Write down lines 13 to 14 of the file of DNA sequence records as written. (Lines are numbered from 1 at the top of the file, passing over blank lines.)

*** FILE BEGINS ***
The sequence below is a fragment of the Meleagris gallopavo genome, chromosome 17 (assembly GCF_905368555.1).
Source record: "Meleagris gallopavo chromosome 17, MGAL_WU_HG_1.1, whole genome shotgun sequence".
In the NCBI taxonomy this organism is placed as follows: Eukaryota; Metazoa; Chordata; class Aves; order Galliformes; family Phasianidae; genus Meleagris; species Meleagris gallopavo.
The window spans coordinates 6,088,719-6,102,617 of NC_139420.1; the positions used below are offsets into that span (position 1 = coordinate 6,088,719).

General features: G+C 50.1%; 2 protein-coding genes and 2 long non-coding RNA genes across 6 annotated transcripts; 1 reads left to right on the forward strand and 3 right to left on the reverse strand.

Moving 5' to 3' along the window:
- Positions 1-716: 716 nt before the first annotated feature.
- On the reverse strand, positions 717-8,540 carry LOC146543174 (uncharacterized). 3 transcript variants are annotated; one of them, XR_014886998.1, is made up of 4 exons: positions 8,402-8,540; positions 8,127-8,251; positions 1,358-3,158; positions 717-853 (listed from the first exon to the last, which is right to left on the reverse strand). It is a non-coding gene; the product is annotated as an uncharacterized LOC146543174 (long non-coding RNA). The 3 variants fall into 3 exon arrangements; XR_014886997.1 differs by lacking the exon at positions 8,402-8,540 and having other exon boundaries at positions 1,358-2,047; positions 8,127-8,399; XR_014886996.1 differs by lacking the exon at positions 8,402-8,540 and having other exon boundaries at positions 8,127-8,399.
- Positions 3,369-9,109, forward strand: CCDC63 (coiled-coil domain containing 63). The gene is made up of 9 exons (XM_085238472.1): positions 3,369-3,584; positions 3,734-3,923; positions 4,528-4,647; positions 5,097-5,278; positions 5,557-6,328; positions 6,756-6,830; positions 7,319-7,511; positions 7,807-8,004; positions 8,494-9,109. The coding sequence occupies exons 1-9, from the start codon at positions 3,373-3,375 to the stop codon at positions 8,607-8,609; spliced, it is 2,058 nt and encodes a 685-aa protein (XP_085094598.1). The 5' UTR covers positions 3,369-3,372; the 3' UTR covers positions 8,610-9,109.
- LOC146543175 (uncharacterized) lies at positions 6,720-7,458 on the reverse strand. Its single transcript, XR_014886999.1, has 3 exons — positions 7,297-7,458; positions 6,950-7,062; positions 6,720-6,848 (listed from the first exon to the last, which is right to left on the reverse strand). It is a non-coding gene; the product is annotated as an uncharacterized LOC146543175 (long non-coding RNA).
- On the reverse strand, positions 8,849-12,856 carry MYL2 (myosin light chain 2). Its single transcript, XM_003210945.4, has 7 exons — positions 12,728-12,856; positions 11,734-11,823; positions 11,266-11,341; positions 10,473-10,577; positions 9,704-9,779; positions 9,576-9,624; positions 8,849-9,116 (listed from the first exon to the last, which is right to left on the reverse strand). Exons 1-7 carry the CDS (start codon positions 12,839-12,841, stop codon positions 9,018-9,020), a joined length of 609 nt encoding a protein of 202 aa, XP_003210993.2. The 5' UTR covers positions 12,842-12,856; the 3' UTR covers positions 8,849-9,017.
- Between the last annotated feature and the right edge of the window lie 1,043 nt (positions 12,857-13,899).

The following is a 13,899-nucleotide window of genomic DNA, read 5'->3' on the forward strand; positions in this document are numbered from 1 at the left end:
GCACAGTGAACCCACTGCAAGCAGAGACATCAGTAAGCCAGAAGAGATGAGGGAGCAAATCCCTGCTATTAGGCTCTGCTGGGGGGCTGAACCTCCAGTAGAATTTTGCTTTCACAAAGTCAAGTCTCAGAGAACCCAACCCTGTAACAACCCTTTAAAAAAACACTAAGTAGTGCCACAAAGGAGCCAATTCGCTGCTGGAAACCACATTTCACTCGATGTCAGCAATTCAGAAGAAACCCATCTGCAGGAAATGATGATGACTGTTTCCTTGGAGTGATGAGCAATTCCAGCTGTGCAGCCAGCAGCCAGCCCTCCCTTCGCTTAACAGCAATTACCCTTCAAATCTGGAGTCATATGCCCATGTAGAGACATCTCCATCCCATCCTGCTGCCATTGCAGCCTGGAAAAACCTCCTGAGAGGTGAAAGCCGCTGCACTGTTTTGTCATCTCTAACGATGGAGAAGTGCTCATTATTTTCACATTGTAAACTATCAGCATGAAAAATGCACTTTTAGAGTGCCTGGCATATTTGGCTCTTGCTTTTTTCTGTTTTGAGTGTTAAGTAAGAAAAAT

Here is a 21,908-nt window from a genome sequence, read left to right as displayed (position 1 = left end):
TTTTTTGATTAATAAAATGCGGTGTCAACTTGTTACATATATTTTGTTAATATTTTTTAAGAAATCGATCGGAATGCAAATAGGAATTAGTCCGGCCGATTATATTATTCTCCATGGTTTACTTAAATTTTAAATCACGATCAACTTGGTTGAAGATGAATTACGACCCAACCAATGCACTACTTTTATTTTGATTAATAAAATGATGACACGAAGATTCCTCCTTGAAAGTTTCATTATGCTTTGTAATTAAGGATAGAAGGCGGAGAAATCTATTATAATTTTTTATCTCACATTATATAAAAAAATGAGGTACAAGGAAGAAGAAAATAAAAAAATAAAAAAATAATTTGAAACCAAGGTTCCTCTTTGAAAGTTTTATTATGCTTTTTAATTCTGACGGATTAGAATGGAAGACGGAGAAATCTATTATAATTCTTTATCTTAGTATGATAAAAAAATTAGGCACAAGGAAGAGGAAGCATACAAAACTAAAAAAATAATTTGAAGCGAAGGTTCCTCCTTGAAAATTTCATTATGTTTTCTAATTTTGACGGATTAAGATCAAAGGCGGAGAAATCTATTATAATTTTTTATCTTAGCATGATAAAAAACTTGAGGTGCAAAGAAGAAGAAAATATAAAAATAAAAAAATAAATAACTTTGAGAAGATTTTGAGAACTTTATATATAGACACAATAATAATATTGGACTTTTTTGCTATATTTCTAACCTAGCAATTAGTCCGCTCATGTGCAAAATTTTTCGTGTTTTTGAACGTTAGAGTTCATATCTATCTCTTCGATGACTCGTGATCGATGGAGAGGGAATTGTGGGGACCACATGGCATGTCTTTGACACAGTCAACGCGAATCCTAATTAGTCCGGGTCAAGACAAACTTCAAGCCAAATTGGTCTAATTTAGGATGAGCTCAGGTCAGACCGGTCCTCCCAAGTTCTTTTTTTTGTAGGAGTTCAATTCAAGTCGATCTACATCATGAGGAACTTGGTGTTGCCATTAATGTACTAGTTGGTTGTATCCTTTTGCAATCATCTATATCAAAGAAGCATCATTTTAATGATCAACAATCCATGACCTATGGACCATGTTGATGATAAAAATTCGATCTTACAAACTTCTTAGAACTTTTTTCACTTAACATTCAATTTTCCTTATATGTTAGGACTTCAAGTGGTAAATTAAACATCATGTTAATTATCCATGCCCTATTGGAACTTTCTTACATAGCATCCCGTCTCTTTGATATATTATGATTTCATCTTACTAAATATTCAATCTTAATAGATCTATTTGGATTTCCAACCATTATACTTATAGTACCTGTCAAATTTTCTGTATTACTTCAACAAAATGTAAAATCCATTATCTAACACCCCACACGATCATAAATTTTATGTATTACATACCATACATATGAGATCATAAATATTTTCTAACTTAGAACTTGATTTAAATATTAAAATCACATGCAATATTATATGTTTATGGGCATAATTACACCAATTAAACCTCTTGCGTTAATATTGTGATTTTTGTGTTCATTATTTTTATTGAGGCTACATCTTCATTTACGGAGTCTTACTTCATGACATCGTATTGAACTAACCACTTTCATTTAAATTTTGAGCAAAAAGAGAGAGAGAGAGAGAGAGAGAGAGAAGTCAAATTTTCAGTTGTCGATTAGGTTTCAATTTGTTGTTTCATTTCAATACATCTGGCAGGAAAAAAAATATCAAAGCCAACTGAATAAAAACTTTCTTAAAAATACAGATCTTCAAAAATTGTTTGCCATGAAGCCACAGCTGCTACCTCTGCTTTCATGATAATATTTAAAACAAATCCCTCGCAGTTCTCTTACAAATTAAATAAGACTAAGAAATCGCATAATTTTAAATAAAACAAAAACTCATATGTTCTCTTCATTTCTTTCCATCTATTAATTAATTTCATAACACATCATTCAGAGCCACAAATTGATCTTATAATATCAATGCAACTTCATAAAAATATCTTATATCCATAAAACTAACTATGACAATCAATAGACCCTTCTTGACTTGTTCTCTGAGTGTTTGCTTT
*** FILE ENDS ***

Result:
The following is a 13,899-nucleotide window of genomic DNA, read 5'->3' on the forward strand; positions in this document are numbered from 1 at the left end:
GCACAGTGAACCCACTGCAAGCAGAGACATCAGTAAGCCAGAAGAGATGAGGGAGCAAATCCCTGCTATTAGGCTCTGCTGGGGGGCTGAACCTCCAGTAGAATTTTGCTTTCACAAAGTCAAGTCTCAGAGAACCCAACCCTGTAACAACCCTTTAAAAAAACACTAAGTAGTGCCACAAAGGAGCCAATTCGCTGCTGGAAACCACATTTCACTCGATGTCAGCAATTCAGAAGAAACCCATCTGCAGGAAATGATGATGACTGTTTCCTTGGAGTGATGAGCAATTCCAGCTGTGCAGCCAGCAGCCAGCCCTCCCTTCGCTTAACAGCAATTACCCTTCAAATCTGGAGTCATATGCCCATGTAGAGACATCTCCATCCCATCCTGCTGCCATTGCAGCCTGGAAAAACCTCCTGAGAGGTGAAAGCCGCTGCACTGTTTTGTCATCTCTAACGATGGAGAAGTGCTCATTATTTTCACATTGTAAACTATCAGCATGAAAAATGCACTTTTAGAGTGCCTGGCATATTTGGCTCTTGCTTTTTTCTGTTTTGAGTGTTAAGTAAGAAAAAT